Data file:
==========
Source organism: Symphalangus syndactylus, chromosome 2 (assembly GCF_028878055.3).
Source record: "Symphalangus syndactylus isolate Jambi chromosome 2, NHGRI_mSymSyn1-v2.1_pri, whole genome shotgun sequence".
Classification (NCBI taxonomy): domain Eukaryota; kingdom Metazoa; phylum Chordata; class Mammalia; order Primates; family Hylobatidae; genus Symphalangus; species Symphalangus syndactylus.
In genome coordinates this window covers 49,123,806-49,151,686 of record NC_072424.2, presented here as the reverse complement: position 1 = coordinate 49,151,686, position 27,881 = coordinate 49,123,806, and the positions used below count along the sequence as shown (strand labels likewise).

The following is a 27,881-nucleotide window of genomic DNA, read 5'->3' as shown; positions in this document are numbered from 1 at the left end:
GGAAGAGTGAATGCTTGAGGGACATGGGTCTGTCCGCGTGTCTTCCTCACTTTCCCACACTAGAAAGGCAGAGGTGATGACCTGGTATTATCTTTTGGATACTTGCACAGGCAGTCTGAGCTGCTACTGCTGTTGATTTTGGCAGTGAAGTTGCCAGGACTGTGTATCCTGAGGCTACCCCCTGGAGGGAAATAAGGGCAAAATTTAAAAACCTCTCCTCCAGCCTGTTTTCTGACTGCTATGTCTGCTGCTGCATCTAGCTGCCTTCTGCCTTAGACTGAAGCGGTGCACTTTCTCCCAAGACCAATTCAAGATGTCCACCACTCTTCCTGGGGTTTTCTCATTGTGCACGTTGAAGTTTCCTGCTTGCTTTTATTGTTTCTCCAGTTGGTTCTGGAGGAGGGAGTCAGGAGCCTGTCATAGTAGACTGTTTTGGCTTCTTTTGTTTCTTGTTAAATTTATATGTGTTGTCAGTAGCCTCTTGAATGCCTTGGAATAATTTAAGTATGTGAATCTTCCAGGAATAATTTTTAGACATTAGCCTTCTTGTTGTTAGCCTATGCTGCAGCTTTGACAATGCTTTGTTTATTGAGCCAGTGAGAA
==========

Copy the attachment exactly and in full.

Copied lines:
Source organism: Symphalangus syndactylus, chromosome 2 (assembly GCF_028878055.3).
Source record: "Symphalangus syndactylus isolate Jambi chromosome 2, NHGRI_mSymSyn1-v2.1_pri, whole genome shotgun sequence".
Classification (NCBI taxonomy): domain Eukaryota; kingdom Metazoa; phylum Chordata; class Mammalia; order Primates; family Hylobatidae; genus Symphalangus; species Symphalangus syndactylus.
In genome coordinates this window covers 49,123,806-49,151,686 of record NC_072424.2, presented here as the reverse complement: position 1 = coordinate 49,151,686, position 27,881 = coordinate 49,123,806, and the positions used below count along the sequence as shown (strand labels likewise).

The following is a 27,881-nucleotide window of genomic DNA, read 5'->3' as shown; positions in this document are numbered from 1 at the left end:
GGAAGAGTGAATGCTTGAGGGACATGGGTCTGTCCGCGTGTCTTCCTCACTTTCCCACACTAGAAAGGCAGAGGTGATGACCTGGTATTATCTTTTGGATACTTGCACAGGCAGTCTGAGCTGCTACTGCTGTTGATTTTGGCAGTGAAGTTGCCAGGACTGTGTATCCTGAGGCTACCCCCTGGAGGGAAATAAGGGCAAAATTTAAAAACCTCTCCTCCAGCCTGTTTTCTGACTGCTATGTCTGCTGCTGCATCTAGCTGCCTTCTGCCTTAGACTGAAGCGGTGCACTTTCTCCCAAGACCAATTCAAGATGTCCACCACTCTTCCTGGGGTTTTCTCATTGTGCACGTTGAAGTTTCCTGCTTGCTTTTATTGTTTCTCCAGTTGGTTCTGGAGGAGGGAGTCAGGAGCCTGTCATAGTAGACTGTTTTGGCTTCTTTTGTTTCTTGTTAAATTTATATGTGTTGTCAGTAGCCTCTTGAATGCCTTGGAATAATTTAAGTATGTGAATCTTCCAGGAATAATTTTTAGACATTAGCCTTCTTGTTGTTAGCCTATGCTGCAGCTTTGACAATGCTTTGTTTATTGAGCCAGTGAGAA